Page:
Sharpton, police reform take center stage at National Mall

The Rev. Al Sharpton headlined his new March on Washington on Friday, delivering a fiery speech in which he demanded more legislative action to address police brutality and racial inequality in the country.

"Enough is enough," Sharpton told a large crowd of demonstrators gathered at the Lincoln Memorial, the same spot where Martin Luther King Jr. gave his iconic "I Have a Dream" speech 57 years ago to the day.

"We didn't just come today to have a show. Demonstration without legislation would not lead to change," he said. "We come to let you know, if we will come out in these numbers in the heat, and stand in the heat, that we will stand in the polls all day long."


"They keep telling me about how it's insane that Black parents have to have the conversation with our children, how we have to explain, 'If a cop stops you, don't reach for the glove compartment, don't talk back,'" he said. "We've had 'the conservation' for decades. It's time we have a conservation with America. We need to have a conservation about your racism, about your bigotry, about your hate."

Sharpton announced the event on the National Mall earlier this summer when he eulogized George Floyd, a Black man who was killed when a Minneapolis police officer knelt on his neck for nearly nine minutes.

The civil rights activist and Baptist minister used his speech Friday overlooking the National Mall to call for Senate Republicans to take up a sweeping police reform bill that passed the House in June largely along party lines.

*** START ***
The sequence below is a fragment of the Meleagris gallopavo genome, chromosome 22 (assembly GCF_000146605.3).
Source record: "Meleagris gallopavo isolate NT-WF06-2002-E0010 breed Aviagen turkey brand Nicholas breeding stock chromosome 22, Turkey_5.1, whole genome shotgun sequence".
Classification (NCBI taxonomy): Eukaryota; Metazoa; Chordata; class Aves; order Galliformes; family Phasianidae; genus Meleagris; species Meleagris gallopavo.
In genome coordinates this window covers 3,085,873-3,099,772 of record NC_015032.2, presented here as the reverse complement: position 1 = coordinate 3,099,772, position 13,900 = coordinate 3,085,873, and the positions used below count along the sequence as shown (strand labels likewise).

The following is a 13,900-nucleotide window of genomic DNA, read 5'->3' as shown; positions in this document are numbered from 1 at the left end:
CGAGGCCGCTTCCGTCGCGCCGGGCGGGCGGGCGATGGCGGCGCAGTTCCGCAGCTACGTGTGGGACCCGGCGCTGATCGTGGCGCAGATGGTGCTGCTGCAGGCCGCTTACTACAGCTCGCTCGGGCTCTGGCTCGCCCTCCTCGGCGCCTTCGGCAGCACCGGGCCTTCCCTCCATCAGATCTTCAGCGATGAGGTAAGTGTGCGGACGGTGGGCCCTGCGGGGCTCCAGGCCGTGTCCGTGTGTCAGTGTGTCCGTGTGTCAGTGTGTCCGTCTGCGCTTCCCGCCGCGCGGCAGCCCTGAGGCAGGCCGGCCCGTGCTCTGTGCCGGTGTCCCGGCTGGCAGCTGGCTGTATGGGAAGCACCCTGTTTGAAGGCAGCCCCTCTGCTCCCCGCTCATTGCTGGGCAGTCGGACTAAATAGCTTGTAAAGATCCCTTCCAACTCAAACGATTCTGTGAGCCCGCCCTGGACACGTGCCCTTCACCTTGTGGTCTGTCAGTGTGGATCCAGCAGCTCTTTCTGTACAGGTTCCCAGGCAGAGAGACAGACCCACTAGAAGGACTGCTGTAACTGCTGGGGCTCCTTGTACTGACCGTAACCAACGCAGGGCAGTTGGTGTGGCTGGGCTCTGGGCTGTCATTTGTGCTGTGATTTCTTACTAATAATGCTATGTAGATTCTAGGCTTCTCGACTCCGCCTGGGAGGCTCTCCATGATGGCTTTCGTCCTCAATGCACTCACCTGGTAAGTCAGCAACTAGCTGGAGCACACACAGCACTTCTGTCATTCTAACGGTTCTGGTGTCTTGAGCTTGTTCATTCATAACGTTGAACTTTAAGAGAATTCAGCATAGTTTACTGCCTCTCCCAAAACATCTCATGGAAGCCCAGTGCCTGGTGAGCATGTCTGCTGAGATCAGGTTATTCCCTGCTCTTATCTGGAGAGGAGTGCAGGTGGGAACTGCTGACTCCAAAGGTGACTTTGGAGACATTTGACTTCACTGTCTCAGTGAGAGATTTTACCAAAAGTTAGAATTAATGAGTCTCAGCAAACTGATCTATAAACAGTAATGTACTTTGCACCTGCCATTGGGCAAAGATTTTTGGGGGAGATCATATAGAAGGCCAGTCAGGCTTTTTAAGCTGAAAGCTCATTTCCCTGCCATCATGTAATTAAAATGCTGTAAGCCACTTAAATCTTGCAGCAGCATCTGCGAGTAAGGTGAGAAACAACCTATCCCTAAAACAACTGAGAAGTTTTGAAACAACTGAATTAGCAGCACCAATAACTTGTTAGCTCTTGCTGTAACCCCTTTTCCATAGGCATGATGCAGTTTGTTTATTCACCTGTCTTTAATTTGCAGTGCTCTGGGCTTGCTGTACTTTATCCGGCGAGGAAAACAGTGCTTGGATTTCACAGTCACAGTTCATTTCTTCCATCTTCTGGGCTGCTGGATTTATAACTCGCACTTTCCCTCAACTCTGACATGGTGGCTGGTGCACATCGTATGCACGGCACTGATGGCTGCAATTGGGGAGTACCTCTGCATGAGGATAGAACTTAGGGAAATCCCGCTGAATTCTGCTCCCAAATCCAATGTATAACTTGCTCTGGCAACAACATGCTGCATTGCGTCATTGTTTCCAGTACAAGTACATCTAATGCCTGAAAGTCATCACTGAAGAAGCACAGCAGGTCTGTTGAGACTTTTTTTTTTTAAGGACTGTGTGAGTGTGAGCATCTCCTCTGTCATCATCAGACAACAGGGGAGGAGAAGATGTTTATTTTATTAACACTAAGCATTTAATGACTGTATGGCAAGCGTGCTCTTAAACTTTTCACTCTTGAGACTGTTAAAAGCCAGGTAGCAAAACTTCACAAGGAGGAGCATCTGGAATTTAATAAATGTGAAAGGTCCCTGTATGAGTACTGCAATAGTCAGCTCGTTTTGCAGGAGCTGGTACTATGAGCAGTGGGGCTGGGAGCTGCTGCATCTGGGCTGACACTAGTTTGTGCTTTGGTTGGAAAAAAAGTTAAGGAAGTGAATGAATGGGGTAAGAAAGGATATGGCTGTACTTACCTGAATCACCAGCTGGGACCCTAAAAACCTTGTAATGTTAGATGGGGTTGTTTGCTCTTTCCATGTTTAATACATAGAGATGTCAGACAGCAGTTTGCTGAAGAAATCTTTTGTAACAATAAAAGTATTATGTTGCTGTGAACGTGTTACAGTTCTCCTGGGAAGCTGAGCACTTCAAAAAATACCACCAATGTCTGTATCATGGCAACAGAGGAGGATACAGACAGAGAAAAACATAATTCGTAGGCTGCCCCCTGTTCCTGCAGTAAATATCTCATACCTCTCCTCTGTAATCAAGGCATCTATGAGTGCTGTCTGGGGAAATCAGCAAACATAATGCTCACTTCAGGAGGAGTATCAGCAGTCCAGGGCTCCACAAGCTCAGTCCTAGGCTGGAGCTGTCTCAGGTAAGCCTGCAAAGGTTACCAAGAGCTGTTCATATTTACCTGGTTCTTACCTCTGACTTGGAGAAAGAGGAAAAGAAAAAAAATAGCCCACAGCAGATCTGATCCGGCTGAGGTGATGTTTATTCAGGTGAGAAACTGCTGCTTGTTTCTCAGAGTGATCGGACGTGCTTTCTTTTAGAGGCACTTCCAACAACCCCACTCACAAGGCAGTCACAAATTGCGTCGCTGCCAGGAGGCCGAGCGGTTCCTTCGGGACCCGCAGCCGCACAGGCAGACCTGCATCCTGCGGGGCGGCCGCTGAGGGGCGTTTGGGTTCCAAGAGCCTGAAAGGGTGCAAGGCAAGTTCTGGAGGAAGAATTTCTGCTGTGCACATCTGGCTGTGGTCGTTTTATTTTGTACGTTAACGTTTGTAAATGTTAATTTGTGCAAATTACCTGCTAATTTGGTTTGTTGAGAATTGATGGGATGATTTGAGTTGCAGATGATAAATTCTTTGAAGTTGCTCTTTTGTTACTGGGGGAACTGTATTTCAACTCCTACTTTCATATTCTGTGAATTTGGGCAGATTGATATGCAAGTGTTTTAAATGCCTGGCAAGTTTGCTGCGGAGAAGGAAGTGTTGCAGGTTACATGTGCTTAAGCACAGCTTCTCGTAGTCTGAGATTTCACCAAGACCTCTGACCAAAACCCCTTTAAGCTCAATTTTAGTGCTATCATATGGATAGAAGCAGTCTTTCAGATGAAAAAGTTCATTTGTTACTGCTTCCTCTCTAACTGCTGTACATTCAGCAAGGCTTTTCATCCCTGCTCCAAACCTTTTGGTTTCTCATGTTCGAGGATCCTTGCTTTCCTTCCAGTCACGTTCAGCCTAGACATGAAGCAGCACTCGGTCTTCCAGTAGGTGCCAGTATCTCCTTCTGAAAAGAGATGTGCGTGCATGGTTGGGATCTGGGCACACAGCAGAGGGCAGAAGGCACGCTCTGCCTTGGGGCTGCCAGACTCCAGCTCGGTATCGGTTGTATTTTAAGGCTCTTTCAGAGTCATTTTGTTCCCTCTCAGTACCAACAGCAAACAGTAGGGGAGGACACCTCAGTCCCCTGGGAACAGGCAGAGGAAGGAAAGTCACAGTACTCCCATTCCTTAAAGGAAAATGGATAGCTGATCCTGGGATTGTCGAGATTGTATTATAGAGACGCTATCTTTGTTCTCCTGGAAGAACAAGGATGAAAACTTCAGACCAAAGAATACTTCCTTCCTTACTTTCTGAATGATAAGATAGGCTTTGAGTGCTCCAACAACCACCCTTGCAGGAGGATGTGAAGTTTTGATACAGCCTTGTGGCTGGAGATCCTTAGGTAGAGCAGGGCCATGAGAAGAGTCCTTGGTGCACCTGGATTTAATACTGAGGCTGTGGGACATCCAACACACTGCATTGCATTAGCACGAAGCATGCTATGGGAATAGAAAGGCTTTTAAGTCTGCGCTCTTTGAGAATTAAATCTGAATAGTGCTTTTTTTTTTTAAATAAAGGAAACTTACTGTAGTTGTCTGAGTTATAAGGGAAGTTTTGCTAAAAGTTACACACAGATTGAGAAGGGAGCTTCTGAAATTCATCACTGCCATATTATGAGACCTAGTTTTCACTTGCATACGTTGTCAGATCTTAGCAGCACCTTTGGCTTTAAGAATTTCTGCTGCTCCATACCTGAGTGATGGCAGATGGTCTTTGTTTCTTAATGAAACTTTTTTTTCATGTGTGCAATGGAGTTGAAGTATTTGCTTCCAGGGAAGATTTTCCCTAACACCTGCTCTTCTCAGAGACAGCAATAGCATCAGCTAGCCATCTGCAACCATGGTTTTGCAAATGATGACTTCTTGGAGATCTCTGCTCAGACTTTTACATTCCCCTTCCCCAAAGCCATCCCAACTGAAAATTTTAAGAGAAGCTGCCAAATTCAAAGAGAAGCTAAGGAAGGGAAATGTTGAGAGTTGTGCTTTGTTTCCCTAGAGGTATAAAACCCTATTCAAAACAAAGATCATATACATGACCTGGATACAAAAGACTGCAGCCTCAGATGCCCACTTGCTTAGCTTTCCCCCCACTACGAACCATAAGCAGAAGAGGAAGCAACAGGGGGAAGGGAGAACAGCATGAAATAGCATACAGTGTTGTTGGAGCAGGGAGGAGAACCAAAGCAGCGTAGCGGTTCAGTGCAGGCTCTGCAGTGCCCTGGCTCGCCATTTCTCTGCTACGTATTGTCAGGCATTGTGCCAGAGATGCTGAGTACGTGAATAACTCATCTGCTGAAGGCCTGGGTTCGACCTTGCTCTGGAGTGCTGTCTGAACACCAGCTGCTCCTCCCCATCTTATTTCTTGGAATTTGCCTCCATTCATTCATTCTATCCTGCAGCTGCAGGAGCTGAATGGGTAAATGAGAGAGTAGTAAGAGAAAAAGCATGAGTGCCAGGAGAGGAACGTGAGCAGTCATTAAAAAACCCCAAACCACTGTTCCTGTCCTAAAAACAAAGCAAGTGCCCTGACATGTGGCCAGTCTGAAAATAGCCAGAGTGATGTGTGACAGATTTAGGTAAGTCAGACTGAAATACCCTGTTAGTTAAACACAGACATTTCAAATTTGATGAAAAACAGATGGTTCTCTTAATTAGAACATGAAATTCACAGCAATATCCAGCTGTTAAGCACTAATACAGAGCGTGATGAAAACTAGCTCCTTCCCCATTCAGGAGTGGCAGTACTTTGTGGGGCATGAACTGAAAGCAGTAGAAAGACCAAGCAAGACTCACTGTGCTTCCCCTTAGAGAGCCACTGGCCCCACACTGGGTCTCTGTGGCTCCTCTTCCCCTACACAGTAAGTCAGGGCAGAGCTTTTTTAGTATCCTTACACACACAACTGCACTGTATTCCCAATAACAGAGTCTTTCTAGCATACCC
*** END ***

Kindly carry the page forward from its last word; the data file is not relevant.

"We have passed in the House of Representatives the George Floyd Policing and Justice Act. Now we need to pass that act in the Senate. We need [Senate Majority Leader] Mitch McConnellAddison (Mitch) Mitchell McConnellAs Biden administration ramps up, Trump legal effort drags on Harris says she has 'not yet' spoken to Pence Kamala Harris, Stacey Abrams among nominees for Time magazine's 2020 Person of the Year MORE and the U.S. Senate to meet on the George Floyd Policing and Justice Act, or we're going to meet [them] at the polls on Nov. 3," Sharpton said.

The bill, which the Democratic-led House passed on June 25, proposes broad efforts to stop racial profiling and police brutality, including by prohibiting police chokeholds. The bill would also create a national registry of police misconduct and would make it easier for police officers to be prosecuted and sued in cases of alleged misconduct and abuse.

Republicans have declined to take up the measure and have advocated their own police reform bill, which they also unveiled in June.

Floyd's death earlier this summer re-galvanized the Black Lives Matter movement, with many demonstrators gathering in cities across the country to protest police brutality and racial injustice.

"We didn't come to start trouble, we came to stop trouble," Sharpton said Friday. "You act like it's no trouble to shoot us in the back. You act like it's no trouble to put a chokehold on us, while we scream 'I can't breath.' You act like it's no trouble to hold a man on the ground, until you squeeze the life out of him."

Friday's event comes after several days of protests this week in Kenosha, Wis., that have at times turned violent following the police shooting of Jacob Blake, a 29-year-old Black man.

Graphic cellphone footage showed Blake walking away from a pair of police officers toward his vehicle. As he attempted to get in his car — where his three children were — an unidentified officer could be seen pulling Blake back by his shirt before firing off several rounds into his back.

It has been a grim summer in the U.S. between the coronavirus pandemic and boiling racial tensions.

In June, a white Atlanta police officer shot and killed Rayshard Brooks, a 27-year-old Black man, in a Wendy’s parking lot, further fanning flames of unrest and anger that had been reignited by the killing of Breonna Taylor, a 26-year-old Black women shot to death in her own Louisville, Ky., home.